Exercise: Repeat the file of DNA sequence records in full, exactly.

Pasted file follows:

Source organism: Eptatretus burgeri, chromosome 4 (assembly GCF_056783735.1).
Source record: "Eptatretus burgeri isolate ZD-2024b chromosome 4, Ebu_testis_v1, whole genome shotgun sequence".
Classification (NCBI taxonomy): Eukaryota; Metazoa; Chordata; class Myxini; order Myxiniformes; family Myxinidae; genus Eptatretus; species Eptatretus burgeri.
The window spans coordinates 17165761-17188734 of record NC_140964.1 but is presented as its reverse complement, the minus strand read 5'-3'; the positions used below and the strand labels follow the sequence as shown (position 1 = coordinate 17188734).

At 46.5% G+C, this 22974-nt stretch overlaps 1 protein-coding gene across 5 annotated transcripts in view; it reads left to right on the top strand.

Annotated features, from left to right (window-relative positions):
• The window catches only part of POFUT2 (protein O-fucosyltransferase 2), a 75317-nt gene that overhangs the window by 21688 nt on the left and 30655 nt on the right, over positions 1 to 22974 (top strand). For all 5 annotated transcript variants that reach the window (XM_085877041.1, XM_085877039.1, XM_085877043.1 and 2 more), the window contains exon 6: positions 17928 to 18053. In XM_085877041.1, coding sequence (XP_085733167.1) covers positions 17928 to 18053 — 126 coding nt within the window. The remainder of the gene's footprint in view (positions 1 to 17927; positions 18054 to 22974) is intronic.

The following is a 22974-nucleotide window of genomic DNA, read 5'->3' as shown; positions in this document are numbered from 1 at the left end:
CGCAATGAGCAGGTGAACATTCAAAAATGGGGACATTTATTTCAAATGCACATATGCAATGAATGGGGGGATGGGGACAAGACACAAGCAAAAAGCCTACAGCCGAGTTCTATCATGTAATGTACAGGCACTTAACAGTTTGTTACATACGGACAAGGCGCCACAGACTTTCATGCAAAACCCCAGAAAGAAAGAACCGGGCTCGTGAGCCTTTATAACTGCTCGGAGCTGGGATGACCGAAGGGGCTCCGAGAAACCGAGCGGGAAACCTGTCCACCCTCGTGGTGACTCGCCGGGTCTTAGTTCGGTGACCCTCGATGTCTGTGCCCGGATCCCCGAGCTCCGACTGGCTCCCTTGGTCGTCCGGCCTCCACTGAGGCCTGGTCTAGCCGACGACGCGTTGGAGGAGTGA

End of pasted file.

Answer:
Source organism: Eptatretus burgeri, chromosome 4 (assembly GCF_056783735.1).
Source record: "Eptatretus burgeri isolate ZD-2024b chromosome 4, Ebu_testis_v1, whole genome shotgun sequence".
Classification (NCBI taxonomy): Eukaryota; Metazoa; Chordata; class Myxini; order Myxiniformes; family Myxinidae; genus Eptatretus; species Eptatretus burgeri.
The window spans coordinates 17165761-17188734 of record NC_140964.1 but is presented as its reverse complement, the minus strand read 5'-3'; the positions used below and the strand labels follow the sequence as shown (position 1 = coordinate 17188734).

At 46.5% G+C, this 22974-nt stretch overlaps 1 protein-coding gene across 5 annotated transcripts in view; it reads left to right on the top strand.

Annotated features, from left to right (window-relative positions):
• The window catches only part of POFUT2 (protein O-fucosyltransferase 2), a 75317-nt gene that overhangs the window by 21688 nt on the left and 30655 nt on the right, over positions 1 to 22974 (top strand). For all 5 annotated transcript variants that reach the window (XM_085877041.1, XM_085877039.1, XM_085877043.1 and 2 more), the window contains exon 6: positions 17928 to 18053. In XM_085877041.1, coding sequence (XP_085733167.1) covers positions 17928 to 18053 — 126 coding nt within the window. The remainder of the gene's footprint in view (positions 1 to 17927; positions 18054 to 22974) is intronic.

The following is a 22974-nucleotide window of genomic DNA, read 5'->3' as shown; positions in this document are numbered from 1 at the left end:
CGCAATGAGCAGGTGAACATTCAAAAATGGGGACATTTATTTCAAATGCACATATGCAATGAATGGGGGGATGGGGACAAGACACAAGCAAAAAGCCTACAGCCGAGTTCTATCATGTAATGTACAGGCACTTAACAGTTTGTTACATACGGACAAGGCGCCACAGACTTTCATGCAAAACCCCAGAAAGAAAGAACCGGGCTCGTGAGCCTTTATAACTGCTCGGAGCTGGGATGACCGAAGGGGCTCCGAGAAACCGAGCGGGAAACCTGTCCACCCTCGTGGTGACTCGCCGGGTCTTAGTTCGGTGACCCTCGATGTCTGTGCCCGGATCCCCGAGCTCCGACTGGCTCCCTTGGTCGTCCGGCCTCCACTGAGGCCTGGTCTAGCCGACGACGCGTTGGAGGAGTGA